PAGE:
College students more empathetic towards dogs than human adults

Lentil, a 5-month-old puppy with a cleft palate and lip, smiles for the camera. Facebook/My Name Is Lentil

College students have more empathy for battered dogs than they do for battered human adults, according to a recent study. Puppies and human children, meanwhile, evoke equal levels of empathy.

In a study of 240 students, most of whom were white and between the ages of 18 and 25, Northeastern University sociology professors Jack Levin and Arnold Arluke presented each participant with one of four fictional news articles about a beating.

The articles were identical, save one detail: the description of the victim. The four fictitious victims included a one-year-old child, an adult in his thirties, a puppy and a six-year-old dog.

The participants rated their feelings of empathy after reading the articles. The difference between the level of empathy for the one-year-old child and the puppy were miniscule. The six-year-old dog evoked more empathy than the 30-something man.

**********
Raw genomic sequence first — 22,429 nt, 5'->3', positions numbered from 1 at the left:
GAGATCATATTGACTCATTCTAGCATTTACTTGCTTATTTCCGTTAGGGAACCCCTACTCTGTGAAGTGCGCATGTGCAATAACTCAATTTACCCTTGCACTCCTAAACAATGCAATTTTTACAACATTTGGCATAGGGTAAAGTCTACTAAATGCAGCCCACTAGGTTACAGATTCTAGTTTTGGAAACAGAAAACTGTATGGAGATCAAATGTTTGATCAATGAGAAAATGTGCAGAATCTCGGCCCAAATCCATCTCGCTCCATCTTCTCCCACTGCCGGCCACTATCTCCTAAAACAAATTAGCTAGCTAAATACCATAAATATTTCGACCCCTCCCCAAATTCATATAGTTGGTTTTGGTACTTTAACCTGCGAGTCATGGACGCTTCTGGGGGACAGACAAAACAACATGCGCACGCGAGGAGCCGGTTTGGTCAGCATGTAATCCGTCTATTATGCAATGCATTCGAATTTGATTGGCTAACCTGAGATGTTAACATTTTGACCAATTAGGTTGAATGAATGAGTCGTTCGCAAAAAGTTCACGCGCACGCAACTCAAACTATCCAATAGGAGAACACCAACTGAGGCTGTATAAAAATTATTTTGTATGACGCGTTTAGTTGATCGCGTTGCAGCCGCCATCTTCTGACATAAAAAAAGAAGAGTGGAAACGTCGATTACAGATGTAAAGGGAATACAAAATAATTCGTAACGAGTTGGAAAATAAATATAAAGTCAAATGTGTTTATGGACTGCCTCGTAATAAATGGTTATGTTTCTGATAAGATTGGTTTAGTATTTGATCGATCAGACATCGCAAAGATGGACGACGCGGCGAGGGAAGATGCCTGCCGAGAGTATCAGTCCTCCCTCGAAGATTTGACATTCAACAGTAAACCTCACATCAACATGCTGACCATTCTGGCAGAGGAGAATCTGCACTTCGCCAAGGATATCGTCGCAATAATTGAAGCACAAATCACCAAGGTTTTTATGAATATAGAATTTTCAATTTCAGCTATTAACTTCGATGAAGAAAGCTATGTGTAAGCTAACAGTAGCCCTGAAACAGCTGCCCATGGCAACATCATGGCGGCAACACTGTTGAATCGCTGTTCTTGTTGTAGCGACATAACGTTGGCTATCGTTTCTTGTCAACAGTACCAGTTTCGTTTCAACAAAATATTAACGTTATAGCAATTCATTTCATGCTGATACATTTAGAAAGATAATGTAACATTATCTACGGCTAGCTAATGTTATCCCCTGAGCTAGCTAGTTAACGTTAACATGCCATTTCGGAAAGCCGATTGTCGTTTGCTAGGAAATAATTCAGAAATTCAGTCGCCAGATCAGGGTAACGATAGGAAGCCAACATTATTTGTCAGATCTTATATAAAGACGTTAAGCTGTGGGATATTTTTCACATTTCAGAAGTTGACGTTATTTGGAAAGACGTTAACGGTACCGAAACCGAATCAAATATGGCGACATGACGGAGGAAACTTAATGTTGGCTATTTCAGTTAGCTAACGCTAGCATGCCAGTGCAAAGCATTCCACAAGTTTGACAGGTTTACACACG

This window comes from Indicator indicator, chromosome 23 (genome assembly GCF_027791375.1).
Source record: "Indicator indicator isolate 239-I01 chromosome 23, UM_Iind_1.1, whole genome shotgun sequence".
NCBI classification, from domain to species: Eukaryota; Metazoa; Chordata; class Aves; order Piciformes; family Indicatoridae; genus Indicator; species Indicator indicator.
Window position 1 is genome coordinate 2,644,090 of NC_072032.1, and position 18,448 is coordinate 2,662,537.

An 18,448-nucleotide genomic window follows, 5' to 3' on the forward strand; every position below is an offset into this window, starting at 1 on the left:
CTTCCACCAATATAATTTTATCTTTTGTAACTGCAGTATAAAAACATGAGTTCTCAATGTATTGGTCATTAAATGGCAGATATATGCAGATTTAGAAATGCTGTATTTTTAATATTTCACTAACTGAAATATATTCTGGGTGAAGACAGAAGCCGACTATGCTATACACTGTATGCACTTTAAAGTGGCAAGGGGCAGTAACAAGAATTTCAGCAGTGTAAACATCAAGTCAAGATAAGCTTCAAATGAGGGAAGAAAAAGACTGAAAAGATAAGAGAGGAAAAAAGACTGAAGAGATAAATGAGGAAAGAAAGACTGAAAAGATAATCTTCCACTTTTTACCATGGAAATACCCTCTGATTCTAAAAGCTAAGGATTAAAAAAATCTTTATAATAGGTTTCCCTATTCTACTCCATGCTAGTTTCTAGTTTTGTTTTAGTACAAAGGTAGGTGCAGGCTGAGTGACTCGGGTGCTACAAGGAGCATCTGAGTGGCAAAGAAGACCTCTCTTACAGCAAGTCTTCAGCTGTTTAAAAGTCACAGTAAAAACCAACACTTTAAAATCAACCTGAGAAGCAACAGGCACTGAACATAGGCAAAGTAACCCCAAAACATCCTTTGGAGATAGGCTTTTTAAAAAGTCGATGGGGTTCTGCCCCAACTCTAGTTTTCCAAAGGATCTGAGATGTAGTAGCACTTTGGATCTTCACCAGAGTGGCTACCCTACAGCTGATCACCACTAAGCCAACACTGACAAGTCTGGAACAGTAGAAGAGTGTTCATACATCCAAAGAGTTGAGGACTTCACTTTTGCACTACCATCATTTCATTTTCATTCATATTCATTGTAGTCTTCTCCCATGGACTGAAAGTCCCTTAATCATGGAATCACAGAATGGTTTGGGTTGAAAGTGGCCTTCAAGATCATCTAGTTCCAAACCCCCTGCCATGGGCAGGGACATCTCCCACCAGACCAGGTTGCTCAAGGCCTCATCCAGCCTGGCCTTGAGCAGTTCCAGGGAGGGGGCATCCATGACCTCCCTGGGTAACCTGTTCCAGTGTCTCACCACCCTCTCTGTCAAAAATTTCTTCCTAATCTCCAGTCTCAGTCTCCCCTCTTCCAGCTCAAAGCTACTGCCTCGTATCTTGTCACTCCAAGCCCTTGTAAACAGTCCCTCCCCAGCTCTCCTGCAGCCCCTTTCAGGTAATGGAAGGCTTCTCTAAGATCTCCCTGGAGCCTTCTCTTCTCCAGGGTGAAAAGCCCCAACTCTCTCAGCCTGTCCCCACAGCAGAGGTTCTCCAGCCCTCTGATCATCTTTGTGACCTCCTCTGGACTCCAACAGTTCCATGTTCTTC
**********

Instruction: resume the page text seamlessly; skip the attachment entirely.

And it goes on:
"We were surprised by the interaction of age and species," Levin said. "Age seems to trump species, when it comes to eliciting empathy. In addition, it appears that adult humans are viewed as capable of protecting themselves while full grown dogs are just seen as larger puppies."

Levin and Arluke presented their findings on Aug. 10 at the 108th annual meeting of the American Sociological Association.

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    Danielle Elliot is a freelance science editor and reporter for CBS News. She holds an M.A. in science and health journalism from Columbia University and a B.A. in broadcast journalism from the University of Maryland. Follow her on Twitter - @daniellelliot.

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